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Bearing the Weight of the Name for Eddie’s

It’s been said that the only constant you can count on is change. This is true everywhere and definitely so in regards to the entertainment industry. TV and film stars had a clear path as to achieving success in the past but this has changed drastically in the modern era. Eddie McGee can confidently attest to this. It was eighteen years ago when McGee had just started acting in college and he auditioned for a new reality series called Big Brother on CBS. His goal was to see how the American viewing public would respond to him as an indicator of whether he should pursue this “acting thing.” Eddie emerged from that first season as the winner, a media darling, and with a much bigger bank account. Now, almost two decades later, with a resume of work which includes: Mutant X, Law & Order, Guiding Light, Desperate Housewives, The Cleaner, The Philanthropist, NCIS: Los Angeles, and a number of films, McGee is appearing as the lead in Eddie’s. This comedy depicts a Venice, California bar with Eddie as the owner/manager. The show is about laughing in spite of our troubles and differences. The creator of the show built it around McGee’s charisma, talent, and demeanor.

When longtime friend and writer Alex Scrymgeour approached McGee with the idea of basing a show on a character similar to him, he had no reservations. Rather than being based on his life, the show Eddie’s would present a main character who owns and operates a bar in Southern California and shares a positivity and hard work ethic similar to the actor himself. Scrymgeour had frequented one of LA’s oldest establishments in LA when Eddie had worked there; witnessing his positive interactions with patrons convinced Alex that he was the ideal centerpiece for a show about different people pulling together rather than being divisive. It’s understandable that being the lead in a show with such lofty aims could cause one to experience some self-reflection before accepting. McGee concedes, “I'm not gonna lie. I was a little nervous in pre-productions as I was listed #1 on the call sheet and the show is named Eddies. There was a serious amount of people employed and they will be employed all based on my performance; so there is that pressure. I was lucky enough to get in a lot of rehearsal time with the cast and Michael [Lange, known for his work on X-Files, ABC Family’s Greek, and award-winning directing on CBS’s Northern Exposure) made everything flow so smoothly. He’s such a wonderful director, instilling complete confidence in his actors. By the time the picture was up, I was ready to go.”

The cast exemplifies diversity, a fair part of the reason for the SoCal location. Truly an international city, LA is home to many varied types of people as well as a global tourist destination. The premise is to exhibit different people with a variety of outlooks who still find a way to come together and help each other when the chips are down. The shows’ creator, Alex Scrymgeour, was adamant that the story be family friendly and appeal to ages eight to eighty. It’s McGee as the straight shooting Eddie who “sets the temperature of the room” expecting fairness and demanding an even scale from all. When Eddie's character says to Jacob Zackar's character Billy (the bars newest hire) "Don't be a jerk" or throws out a man bun donning Josh (played by Eric Podnar) it's standard no nonsense Eddie. Different from Eddie and yet possessing a similar credo is The Captain, played by George Wendt who attained cultural icon status as Norm from Cheers. This plainspoken, direct, and untempered Sea Captain has adopted Eddie’s as his second home. He came years ago when it first opened to sell the bar and grille fresh fish and decided to plant some roots.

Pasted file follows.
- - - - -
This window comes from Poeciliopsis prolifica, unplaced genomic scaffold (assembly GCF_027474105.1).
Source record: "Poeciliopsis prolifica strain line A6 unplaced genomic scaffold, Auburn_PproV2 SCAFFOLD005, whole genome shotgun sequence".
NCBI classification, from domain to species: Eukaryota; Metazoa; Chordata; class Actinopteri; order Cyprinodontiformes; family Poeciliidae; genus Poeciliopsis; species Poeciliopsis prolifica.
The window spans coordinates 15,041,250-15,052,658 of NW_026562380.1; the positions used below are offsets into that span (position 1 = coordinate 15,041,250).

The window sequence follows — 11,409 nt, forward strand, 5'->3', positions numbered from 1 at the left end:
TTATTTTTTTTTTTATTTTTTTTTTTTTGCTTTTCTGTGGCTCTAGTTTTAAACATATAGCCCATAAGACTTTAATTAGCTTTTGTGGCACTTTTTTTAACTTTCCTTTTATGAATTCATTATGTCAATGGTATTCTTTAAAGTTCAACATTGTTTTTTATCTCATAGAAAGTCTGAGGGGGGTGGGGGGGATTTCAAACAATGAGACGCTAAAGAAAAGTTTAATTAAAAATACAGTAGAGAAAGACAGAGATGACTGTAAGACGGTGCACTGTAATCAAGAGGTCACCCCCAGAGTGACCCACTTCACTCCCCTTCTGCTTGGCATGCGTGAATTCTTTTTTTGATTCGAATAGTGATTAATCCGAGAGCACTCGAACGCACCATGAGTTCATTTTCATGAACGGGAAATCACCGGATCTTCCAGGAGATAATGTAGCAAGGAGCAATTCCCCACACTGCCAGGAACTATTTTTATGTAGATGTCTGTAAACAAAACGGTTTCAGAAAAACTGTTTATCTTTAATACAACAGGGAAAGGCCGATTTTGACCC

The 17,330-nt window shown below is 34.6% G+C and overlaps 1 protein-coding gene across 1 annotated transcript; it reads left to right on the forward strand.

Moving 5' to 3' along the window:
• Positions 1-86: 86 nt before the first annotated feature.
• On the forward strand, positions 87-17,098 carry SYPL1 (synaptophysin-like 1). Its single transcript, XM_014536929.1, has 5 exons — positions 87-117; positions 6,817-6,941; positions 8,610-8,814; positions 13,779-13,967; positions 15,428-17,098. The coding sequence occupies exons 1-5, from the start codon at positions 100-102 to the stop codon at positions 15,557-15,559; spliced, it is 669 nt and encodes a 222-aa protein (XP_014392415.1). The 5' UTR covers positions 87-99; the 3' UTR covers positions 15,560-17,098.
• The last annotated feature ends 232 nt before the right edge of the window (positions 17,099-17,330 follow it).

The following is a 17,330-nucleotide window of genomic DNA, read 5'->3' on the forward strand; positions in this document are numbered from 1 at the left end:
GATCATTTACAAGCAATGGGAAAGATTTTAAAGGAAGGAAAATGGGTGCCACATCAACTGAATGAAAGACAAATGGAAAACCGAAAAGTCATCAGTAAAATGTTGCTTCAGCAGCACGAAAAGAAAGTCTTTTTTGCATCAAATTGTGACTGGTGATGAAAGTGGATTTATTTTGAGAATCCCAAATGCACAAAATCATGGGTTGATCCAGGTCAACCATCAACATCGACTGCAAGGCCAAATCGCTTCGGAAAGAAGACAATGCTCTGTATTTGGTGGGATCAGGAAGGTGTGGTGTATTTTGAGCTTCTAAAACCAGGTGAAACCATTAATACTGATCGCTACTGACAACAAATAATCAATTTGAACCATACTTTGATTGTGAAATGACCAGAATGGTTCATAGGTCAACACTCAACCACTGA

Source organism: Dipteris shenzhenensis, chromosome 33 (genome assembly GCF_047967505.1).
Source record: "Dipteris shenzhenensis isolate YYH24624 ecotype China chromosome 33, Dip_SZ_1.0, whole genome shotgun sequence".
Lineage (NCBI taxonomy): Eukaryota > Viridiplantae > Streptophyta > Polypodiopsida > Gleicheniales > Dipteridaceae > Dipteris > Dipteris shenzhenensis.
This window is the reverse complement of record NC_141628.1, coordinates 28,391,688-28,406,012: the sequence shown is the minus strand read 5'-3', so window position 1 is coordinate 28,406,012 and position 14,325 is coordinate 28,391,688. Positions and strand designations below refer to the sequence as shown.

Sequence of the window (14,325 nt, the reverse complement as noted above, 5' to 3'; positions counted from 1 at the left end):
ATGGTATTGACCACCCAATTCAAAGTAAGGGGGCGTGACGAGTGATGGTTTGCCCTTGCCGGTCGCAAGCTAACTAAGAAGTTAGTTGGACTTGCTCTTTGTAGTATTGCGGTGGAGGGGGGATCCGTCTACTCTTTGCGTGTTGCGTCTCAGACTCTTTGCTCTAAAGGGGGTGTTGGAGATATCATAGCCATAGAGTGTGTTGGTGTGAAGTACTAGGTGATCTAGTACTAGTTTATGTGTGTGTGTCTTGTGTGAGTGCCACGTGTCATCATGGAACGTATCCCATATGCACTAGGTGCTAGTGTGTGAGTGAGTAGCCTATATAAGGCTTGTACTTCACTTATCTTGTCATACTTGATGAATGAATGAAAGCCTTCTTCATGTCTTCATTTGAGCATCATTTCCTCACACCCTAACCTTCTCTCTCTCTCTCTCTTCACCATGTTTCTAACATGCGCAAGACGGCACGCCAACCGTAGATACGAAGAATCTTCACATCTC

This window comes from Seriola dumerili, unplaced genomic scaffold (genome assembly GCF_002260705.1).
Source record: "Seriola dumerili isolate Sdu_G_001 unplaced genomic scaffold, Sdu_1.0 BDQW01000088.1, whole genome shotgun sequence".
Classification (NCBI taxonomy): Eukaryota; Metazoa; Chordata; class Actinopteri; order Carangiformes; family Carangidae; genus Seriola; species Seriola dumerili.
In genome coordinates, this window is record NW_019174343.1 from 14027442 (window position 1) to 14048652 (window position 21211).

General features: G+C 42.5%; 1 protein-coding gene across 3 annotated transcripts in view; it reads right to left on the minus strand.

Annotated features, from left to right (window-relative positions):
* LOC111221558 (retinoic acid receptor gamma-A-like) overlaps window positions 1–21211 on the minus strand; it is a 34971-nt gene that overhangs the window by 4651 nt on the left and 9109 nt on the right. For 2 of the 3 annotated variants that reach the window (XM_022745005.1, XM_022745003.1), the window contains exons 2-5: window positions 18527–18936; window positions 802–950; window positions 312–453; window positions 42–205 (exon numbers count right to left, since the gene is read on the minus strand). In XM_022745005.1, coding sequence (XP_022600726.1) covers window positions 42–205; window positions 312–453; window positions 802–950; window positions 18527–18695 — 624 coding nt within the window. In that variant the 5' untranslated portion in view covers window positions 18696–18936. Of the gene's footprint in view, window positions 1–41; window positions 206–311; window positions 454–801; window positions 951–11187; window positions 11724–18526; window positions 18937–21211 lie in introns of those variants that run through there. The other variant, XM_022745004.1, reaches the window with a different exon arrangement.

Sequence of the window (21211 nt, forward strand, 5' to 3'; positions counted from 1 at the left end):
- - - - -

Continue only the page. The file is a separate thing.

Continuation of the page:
A premise of the show is that our differences don’t need to define us or separate us but can actually make us better as individuals and a group. It’s an idea that McGee has been a proponent for and had at times been challenging for him as an actor. He relates, “As a PWD (performer with a disability) my acting path has been a lot like those out there now and those before me. FRUSTRATING! I have acted in one way or another as a vet in every war this country has ever had from 1776-present. It’s been very challenging at different points of my career. I was going give up about 15 years ago until I met this visionary filmmaker Paul Hough. He was determined to not let me play a “disabled” role in any of his projects and it's because of the work I have done with him and his encouragement through the years and hopes of doing a project like Eddie’s that I have taken countless Veteran roles or “Wheelchair guy roles.” But directors like Paul and Michael Lange see that having one leg is a part of who I am but does not define who I am. The only true disability is ignorance.” Given this outlook, it’s easy to see how McGee has channeled so much heart and passion into Eddie’s. It’s his story and it’s the story of so many others who just want a chance to be themselves and be accepted. Eddie’s offers all this…and a lot of laughs.

Author: Kelly King

Bearing the Weight of the Name for Eddie’s Reviewed by JaamZIN on 1:09:00 PM Rating: 5
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